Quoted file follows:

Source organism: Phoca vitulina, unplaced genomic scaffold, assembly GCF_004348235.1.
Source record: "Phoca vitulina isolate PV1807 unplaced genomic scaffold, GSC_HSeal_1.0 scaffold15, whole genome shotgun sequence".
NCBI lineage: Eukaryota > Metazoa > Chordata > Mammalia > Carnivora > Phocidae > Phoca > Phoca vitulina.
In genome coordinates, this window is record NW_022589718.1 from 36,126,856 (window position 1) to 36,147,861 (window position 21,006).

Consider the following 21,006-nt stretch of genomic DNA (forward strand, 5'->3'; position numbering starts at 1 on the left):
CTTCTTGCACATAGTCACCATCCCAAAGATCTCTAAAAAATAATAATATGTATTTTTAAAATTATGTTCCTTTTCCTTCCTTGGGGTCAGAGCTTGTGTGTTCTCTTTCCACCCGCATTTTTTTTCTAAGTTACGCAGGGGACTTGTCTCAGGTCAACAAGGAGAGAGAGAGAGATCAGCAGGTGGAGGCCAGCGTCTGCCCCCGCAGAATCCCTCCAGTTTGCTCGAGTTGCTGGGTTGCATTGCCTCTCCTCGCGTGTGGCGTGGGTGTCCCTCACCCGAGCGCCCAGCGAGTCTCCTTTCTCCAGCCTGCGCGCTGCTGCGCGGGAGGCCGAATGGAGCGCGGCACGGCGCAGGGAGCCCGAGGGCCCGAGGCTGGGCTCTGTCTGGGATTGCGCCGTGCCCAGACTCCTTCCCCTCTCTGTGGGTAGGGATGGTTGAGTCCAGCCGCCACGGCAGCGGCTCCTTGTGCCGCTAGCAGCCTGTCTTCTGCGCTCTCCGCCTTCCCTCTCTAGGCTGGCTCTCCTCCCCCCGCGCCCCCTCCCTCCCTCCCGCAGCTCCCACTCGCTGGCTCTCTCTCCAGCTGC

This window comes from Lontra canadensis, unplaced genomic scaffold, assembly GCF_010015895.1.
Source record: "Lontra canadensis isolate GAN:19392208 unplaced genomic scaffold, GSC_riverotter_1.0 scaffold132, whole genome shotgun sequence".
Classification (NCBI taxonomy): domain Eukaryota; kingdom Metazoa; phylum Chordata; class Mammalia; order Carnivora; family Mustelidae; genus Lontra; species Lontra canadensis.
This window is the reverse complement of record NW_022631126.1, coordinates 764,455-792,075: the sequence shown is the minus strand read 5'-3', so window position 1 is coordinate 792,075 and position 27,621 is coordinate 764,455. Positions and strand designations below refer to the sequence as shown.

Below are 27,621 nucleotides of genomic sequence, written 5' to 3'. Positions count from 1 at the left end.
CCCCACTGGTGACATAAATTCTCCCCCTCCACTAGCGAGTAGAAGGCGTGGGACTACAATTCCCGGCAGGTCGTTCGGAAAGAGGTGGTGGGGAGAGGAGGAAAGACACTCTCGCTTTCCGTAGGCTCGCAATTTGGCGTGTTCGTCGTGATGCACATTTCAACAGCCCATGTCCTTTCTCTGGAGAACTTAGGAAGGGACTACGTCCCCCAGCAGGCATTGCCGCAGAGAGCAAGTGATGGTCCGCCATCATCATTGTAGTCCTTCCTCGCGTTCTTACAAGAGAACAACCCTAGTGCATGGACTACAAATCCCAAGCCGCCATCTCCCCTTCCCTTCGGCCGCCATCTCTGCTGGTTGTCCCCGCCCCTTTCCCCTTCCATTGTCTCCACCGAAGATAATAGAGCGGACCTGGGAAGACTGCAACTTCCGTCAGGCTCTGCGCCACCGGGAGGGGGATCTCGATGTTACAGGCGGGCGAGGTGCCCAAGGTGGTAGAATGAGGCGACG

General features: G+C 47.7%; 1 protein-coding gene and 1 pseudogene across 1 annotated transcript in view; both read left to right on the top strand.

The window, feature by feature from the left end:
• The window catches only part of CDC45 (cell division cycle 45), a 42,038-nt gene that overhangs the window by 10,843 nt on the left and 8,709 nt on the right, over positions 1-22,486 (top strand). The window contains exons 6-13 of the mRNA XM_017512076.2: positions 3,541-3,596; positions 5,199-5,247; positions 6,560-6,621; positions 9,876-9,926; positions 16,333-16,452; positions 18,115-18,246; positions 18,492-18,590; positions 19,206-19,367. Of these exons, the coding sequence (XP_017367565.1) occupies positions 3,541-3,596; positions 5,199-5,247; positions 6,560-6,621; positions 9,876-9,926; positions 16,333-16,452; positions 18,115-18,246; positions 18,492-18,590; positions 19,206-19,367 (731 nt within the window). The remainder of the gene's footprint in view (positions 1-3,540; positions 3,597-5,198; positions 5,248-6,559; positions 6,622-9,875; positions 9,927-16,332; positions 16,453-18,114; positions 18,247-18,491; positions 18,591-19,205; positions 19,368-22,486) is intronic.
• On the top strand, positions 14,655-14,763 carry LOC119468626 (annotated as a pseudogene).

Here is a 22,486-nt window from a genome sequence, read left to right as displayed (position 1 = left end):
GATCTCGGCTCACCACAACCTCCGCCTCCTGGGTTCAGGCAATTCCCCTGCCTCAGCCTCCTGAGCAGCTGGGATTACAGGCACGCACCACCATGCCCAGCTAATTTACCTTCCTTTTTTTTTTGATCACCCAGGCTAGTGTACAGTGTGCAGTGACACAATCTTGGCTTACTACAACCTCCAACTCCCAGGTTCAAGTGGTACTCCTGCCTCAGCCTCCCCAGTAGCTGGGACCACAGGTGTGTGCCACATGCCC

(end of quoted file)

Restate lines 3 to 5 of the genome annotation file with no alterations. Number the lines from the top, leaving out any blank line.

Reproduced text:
NCBI lineage: Eukaryota > Metazoa > Chordata > Mammalia > Carnivora > Phocidae > Phoca > Phoca vitulina.
In genome coordinates, this window is record NW_022589718.1 from 36,126,856 (window position 1) to 36,147,861 (window position 21,006).

Consider the following 21,006-nt stretch of genomic DNA (forward strand, 5'->3'; position numbering starts at 1 on the left):